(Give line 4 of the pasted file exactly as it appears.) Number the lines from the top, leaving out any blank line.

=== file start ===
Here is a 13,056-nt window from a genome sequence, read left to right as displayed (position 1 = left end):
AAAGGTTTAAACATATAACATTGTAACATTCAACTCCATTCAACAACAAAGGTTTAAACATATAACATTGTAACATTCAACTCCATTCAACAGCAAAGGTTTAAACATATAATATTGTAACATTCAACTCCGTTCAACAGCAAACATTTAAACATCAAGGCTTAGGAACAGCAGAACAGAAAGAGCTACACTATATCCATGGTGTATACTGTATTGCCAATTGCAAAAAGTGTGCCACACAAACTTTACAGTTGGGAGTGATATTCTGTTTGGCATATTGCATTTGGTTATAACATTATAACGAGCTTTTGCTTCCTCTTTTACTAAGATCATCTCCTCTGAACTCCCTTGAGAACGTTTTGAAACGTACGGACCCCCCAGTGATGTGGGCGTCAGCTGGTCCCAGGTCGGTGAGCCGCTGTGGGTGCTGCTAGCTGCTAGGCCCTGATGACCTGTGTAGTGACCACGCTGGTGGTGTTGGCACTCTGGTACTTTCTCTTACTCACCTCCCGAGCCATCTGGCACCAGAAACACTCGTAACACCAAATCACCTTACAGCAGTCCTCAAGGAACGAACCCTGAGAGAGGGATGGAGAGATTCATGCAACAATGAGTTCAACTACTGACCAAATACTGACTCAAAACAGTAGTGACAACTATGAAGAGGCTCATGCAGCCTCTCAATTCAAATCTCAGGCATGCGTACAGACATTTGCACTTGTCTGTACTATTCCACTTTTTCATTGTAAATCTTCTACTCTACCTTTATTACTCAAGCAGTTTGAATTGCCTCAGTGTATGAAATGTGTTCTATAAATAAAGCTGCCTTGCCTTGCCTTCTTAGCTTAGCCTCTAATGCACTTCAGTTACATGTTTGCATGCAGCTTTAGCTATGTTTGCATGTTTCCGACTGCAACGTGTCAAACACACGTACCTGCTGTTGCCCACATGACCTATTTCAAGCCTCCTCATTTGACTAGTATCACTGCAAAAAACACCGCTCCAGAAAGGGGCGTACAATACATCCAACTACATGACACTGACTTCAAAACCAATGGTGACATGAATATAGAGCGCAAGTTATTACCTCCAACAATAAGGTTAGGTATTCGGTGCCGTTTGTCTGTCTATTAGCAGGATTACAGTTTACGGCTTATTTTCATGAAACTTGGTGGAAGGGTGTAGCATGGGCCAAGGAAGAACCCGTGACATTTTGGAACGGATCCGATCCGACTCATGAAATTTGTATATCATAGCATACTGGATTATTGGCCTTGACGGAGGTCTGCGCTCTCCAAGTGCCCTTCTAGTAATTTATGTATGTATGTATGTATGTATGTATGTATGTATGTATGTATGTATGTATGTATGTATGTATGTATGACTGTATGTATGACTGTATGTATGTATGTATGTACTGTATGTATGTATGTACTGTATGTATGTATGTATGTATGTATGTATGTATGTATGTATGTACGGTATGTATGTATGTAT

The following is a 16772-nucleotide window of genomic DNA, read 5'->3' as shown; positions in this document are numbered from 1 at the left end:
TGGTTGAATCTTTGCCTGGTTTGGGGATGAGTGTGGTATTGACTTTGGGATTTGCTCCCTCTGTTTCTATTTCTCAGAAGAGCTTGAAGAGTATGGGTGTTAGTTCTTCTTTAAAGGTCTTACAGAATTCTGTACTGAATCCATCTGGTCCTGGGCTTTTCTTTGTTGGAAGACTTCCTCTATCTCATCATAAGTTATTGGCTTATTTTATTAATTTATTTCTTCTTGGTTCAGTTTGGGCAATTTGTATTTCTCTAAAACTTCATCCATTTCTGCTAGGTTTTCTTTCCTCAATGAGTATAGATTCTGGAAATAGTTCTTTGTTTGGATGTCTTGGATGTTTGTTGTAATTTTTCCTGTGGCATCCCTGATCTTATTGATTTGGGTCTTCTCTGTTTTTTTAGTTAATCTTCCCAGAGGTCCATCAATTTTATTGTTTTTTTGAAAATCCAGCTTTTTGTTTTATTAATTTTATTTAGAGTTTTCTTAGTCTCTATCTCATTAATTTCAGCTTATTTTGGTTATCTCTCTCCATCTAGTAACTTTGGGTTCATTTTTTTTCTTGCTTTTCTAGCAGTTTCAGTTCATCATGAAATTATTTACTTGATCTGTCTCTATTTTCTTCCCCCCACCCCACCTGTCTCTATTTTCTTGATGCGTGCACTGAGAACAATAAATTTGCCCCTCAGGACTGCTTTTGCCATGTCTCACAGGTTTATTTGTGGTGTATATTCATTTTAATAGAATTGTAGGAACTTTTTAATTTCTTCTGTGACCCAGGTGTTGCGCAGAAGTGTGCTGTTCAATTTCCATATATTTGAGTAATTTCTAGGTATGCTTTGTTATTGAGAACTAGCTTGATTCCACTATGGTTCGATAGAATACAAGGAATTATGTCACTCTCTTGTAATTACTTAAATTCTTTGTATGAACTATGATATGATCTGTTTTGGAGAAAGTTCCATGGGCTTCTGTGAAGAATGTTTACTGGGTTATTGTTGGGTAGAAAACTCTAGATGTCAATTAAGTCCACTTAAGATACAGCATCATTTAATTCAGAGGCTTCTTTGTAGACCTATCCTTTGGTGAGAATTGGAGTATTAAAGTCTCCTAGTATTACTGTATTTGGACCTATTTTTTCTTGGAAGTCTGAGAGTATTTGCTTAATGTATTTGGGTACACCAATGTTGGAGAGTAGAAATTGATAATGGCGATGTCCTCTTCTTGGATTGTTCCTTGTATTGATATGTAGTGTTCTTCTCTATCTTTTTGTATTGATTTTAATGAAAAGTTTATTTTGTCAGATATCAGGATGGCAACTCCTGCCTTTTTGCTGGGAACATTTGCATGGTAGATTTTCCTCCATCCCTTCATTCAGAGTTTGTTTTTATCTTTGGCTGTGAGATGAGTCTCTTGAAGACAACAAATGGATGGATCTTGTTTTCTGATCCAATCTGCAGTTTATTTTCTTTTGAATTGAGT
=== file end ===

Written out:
TGGTTGAATCTTTGCCTGGTTTGGGGATGAGTGTGGTATTGACTTTGGGATTTGCTCCCTCTGTTTCTATTTCTCAGAAGAGCTTGAAGAGTATGGGTGTTAGTTCTTCTTTAAAGGTCTTACAGAATTCTGTACTGAATCCATCTGGTCCTGGGCTTTTCTTTGTTGGAAGACTTCCTCTATCTCATCATAAGTTATTGGCTTATTTTATTAATTTATTTCTTCTTGGTTCAGTTTGGGCAATTTGTATTTCTCTAAAACTTCATCCATTTCTGCTAGGTTTTCTTTCCTCAATGAGTATAGATTCTGGAAATAGTTCTTTGTTTGGATGTCTTGGATGTTTGTTGTAATTTTTCCTGTGGCATCCCTGATCTTATTGATTTGGGTCTTCTCTGTTTTTTTAGTTAATCTTCCCAGAGGTCCATCAATTTTATTGTTTTTTTGAAAATCCAGCTTTTTGTTTTATTAATTTTATTTAGAGTTTTCTTAGTCTCTATCTCATTAATTTCAGCTTATTTTGGTTATCTCTCTCCATCTAGTAACTTTGGGTTCATTTTTTTTCTTGCTTTTCTAGCAGTTTCAGTTCATCATGAAATTATTTACTTGATCTGTCTCTATTTTCTTCCCCCCACCCCACCTGTCTCTATTTTCTTGATGCGTGCACTGAGAACAATAAATTTGCCCCTCAGGACTGCTTTTGCCATGTCTCACAGGTTTATTTGTGGTGTATATTCATTTTAATAGAATTGTAGGAACTTTTTAATTTCTTCTGTGACCCAGGTGTTGCGCAGAAGTGTGCTGTTCAATTTCCATATATTTGAGTAATTTCTAGGTATGCTTTGTTATTGAGAACTAGCTTGATTCCACTATGGTTCGATAGAATACAAGGAATTATGTCACTCTCTTGTAATTACTTAAATTCTTTGTATGAACTATGATATGATCTGTTTTGGAGAAAGTTCCATGGGCTTCTGTGAAGAATGTTTACTGGGTTATTGTTGGGTAGAAAACTCTAGATGTCAATTAAGTCCACTTAAGATACAGCATCATTTAATTCAGAGGCTTCTTTGTAGACCTATCCTTTGGTGAGAATTGGAGTATTAAAGTCTCCTAGTATTACTGTATTTGGACCTATTTTTTCTTGGAAGTCTGAGAGTATTTGCTTAATGTATTTGGGTACACCAATGTTGGAGAGTAGAAATTGATAATGGCGATGTCCTCTTCTTGGATTGTTCCTTGTATTGATATGTAGTGTTCTTCTCTATCTTTTTGTATTGATTTTAATGAAAAGTTTATTTTGTCAGATATCAGGATGGCAACTCCTGCCTTTTTGCTGGGAACATTTGCATGGTAGATTTTCCTCCATCCCTTCATTCAGAGTTTGTTTTTATCTTTGGCTGTGAGATGAGTCTCTTGAAGACAACAAATGGATGGATCTTGTTTTCTGATCCAATCTGCAGTTTATTTTCTTTTGAATTGAGT